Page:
B1201. HARRY PLUNKET GREENE. Interpretation in Song. London, Macmillan, 1931. 323pp. Index; Musical Examples; DJ.
“Harry Plunket Greene was an Irish baritone singer who was most famous in the formal concert and oratorio repertoire. He made a great contribution to British musical life also by writing and lecturing upon his art, and in the field of competitions and examinations. He studied in Florence with Vannuccini (a pupil of Lamperti), and in London with Alfred Blume. He made his début in London in 1888, in Handel's MESSIAH, and in the next year appeared in Gounod's RÉDEMPTION. In 1890 he made operatic débuts as the Commendatore in DON GIOVANNI and as the Duke of Verona in ROMÉO ET JULIETTE, at Covent Garden. Thereafter he elected to make his career in recital. He became the original exponent or dedicatee of many of the lyrical works of Parry, and also of Battison Haynes ('Off to Philadelphia'), and of Charles Villiers Stanford. Stanford wrote 'Songs of the Sea' for him. Although his voice was not exceptionally powerful he used it with great style, musicianship and intelligence.”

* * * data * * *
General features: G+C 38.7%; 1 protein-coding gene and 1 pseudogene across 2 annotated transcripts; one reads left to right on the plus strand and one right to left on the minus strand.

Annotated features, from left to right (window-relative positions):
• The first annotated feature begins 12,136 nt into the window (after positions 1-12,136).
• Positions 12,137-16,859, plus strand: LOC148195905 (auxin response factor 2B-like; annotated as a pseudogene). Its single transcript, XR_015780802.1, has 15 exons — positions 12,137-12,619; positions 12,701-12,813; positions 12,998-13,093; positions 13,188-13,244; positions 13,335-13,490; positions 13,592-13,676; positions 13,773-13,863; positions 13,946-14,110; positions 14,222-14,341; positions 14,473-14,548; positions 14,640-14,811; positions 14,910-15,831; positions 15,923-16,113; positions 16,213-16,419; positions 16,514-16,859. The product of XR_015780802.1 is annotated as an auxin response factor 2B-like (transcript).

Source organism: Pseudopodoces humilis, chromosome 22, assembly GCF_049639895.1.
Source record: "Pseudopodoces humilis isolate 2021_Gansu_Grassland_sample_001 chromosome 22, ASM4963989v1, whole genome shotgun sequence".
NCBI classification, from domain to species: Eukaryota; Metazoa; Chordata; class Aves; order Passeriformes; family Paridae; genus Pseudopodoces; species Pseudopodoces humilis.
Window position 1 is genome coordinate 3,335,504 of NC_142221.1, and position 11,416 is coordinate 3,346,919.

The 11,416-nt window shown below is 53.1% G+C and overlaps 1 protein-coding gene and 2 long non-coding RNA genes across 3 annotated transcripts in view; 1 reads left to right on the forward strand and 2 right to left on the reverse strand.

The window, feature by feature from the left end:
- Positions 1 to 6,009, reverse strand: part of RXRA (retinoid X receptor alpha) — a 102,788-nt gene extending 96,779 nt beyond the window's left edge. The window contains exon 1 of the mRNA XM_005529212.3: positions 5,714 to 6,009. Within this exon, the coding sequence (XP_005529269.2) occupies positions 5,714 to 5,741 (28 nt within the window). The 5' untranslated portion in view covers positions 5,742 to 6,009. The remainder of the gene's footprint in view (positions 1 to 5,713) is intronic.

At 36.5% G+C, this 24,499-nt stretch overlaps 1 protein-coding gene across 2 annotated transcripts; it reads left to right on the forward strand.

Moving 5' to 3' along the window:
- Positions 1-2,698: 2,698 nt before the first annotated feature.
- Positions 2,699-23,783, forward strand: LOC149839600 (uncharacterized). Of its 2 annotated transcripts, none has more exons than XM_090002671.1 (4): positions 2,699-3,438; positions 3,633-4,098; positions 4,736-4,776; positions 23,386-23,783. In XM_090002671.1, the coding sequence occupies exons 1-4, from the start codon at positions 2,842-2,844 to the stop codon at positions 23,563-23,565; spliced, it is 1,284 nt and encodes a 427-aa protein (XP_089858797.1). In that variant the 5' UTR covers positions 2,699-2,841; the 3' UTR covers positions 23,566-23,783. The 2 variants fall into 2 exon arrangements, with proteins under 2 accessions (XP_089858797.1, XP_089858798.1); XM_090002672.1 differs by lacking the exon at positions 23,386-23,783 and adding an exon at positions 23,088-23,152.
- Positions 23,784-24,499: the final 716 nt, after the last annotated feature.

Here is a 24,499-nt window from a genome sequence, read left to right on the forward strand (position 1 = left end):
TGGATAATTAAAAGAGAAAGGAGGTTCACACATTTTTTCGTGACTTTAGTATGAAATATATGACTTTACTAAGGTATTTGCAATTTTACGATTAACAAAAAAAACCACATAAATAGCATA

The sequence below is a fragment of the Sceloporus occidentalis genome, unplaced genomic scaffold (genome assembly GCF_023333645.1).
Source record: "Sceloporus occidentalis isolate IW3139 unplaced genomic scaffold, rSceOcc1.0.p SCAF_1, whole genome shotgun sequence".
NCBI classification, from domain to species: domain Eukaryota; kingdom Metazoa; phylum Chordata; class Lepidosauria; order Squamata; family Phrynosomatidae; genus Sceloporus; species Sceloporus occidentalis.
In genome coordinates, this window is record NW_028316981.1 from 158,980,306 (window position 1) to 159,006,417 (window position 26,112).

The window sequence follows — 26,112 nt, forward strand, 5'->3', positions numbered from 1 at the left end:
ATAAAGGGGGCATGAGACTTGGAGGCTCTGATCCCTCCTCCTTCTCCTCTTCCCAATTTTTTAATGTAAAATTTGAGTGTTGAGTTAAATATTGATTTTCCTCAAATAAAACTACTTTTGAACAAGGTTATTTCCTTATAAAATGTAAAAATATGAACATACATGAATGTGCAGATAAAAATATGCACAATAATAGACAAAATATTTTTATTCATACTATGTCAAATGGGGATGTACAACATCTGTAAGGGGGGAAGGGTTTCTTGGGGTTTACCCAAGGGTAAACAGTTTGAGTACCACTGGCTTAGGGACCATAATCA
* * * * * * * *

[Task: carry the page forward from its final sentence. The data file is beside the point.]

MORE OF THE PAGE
- Z. D. Akron